An introduction to the UK radio industry
So, you're from another country and you'd like a quick overview of the UK radio scene?
By James Cridland
Posted 17 June 2017, 9.34pm edt
The BBC runs ten national radio services, and a further 40 local/regional ones (which you might hear called 'nations and regions', since some cover the nations of Scotland, Wales and Northern Ireland). The BBC isn't just the stuffy news channel you might hear outside the UK: Radio 1 is a great top 40 station, and Radio 2 is both the Europe's most listened-to radio station and also a format-defying one. The BBC runs no commercials, and it's paid-for by a mandatory 'licence fee' which is currently £147 (US $188) per household. The boss of a BBC national station is a "Controller", while the boss of a local BBC station is a "Managing Editor". It has a 53% market share.
Commercial radio is essentially made up of two large groups - Global and Bauer Media - and quite a few smaller ones. Global and Bauer have around 75% of all commercial radio listening. Commercial radio here is a £590m-a-year (US $755m) business. Most commercial stations are local, and FM licences are won on a 'beauty-parade' basis. Format swaps are forbidden by law (though formats can, and do, slowly creep; and may become rather more fluid shortly).
90% of all adults listen to the radio once a week. This figure hasn't decreased at all over the last ten years.
There is also community radio: mostly very low-power FM stations, many of which are forbidden from carrying radio commercials; and student radio, which (unlike the US) are mostly not broadcasting, instead using internet and leaky-feeder transmitters. All these services have less than 5% of all radio listening.
The UK is a multiplatform radio environment, and probably the most advanced of its type in the world. Only 53% of all radio listening is to AM/FM. 33% of listening is to DAB. DAB is essentially a different way of broadcasting radio, with names not frequencies. Typically DAB adds three-times as many radio stations for a listener to choose from. Radio is also on all TV services here - upwards of twenty stations. Internet radio and radio through the TV account for around 7% each of all radio listening. Five of the BBC's ten national services are digital-only, so run on DAB, online and DTV.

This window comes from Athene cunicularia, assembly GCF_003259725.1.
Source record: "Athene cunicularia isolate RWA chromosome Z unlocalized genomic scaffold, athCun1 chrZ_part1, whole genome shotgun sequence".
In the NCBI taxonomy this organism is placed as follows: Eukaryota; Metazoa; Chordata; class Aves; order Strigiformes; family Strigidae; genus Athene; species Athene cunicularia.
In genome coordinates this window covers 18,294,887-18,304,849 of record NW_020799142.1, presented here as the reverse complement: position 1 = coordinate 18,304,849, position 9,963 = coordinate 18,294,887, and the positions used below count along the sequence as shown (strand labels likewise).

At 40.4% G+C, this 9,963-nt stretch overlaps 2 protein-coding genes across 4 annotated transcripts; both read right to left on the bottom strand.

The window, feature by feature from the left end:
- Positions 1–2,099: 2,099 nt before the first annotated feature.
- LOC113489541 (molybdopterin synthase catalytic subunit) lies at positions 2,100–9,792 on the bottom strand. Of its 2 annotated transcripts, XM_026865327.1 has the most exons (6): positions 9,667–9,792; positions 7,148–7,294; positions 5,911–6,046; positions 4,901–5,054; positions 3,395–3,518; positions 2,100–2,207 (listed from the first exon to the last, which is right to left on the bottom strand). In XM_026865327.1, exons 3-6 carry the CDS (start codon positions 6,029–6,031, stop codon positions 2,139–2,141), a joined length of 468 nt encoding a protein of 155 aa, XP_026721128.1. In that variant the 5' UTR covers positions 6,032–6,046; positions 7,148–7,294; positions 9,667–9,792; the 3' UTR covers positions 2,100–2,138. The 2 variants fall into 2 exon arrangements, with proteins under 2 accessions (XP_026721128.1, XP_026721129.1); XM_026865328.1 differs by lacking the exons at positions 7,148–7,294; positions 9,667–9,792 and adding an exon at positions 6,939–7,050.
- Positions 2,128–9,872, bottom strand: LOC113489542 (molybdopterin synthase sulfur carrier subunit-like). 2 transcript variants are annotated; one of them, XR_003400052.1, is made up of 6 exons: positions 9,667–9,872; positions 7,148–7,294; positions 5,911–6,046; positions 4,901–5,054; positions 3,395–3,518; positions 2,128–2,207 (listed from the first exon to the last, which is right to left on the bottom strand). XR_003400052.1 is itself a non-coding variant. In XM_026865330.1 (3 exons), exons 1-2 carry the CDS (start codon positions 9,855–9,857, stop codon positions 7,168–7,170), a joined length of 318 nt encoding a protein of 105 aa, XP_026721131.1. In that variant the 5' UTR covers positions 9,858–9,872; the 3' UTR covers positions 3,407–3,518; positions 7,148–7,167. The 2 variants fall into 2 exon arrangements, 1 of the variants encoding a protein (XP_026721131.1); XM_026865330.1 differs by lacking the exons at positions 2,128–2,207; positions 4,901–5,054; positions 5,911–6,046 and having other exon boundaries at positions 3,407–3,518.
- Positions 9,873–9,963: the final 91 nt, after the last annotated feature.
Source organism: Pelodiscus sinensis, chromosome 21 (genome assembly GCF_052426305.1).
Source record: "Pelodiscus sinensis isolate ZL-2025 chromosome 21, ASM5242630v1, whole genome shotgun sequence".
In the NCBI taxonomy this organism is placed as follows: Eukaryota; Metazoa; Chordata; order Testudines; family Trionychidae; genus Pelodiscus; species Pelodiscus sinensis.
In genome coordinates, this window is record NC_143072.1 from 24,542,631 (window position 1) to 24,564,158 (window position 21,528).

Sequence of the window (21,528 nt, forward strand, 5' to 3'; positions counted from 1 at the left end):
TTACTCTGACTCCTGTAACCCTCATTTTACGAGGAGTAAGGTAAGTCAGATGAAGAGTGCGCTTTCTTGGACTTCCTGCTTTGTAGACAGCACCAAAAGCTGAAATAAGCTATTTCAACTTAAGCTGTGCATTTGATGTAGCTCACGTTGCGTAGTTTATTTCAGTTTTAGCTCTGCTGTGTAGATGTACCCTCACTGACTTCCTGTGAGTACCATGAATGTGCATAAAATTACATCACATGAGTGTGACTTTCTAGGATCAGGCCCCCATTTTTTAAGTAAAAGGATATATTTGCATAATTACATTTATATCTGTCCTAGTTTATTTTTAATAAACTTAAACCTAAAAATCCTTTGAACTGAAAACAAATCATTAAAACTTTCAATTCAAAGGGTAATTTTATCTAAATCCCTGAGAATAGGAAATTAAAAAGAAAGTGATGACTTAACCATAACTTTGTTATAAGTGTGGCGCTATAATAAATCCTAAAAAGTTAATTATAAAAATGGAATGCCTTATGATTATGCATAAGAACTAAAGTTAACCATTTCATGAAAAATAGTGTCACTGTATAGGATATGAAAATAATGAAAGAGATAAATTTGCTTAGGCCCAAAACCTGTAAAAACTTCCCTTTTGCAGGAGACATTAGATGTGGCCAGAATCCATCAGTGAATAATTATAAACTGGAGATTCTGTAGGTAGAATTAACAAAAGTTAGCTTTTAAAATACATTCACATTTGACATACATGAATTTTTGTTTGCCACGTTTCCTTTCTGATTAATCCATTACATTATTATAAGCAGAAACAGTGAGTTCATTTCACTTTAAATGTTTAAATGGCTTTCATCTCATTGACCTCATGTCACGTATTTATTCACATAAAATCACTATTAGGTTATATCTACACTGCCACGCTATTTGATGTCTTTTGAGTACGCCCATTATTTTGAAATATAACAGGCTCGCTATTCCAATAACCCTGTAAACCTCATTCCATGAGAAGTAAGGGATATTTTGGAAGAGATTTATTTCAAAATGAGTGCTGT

There are almost no internet-only radio services of any scale in the UK: partially because of expensive music rights (even more so than the US); and partially because of the variety of current broadcasters. We don't call internet radio "digital radio" here: that normally means DAB.
Our audience figures are done by a company called RAJAR who use diaries, not PPMs. They measure all listening, on whatever platform. They also measure where that listening is done: only 20% of radio consumed is done in a car in the UK. That figure's nearly 50% in the US: and reflects the UK's comparatively high public transport use, particularly in major cities. In our audience figures, we talk about "reach" and "hours", which is roughly the same as "cume" and "TSL" (but there's a bigger guide in our audience figures pages).
The UK Radioplayer is a collaboration between all major radio stations in the UK: an effort to ensure that radio is easy to listen to on whatever platform. It's an app, and also a unified player that you'll get to from almost every radio station here. The Norwegians, Belgians, Germans and Canadians liked it so much, they have an equivalent too.
We import very little radio from overseas: you'll hear a handful of shows from the US, but very few.
We like our self-deprecating humour, but are quite proud of what we do. We have a natural push against US culture. As the Brexit referendum showed, Brits also don't think of ourselves as fully part of Europe, either. We're jolly nice people, too. Come over and share a pint with us.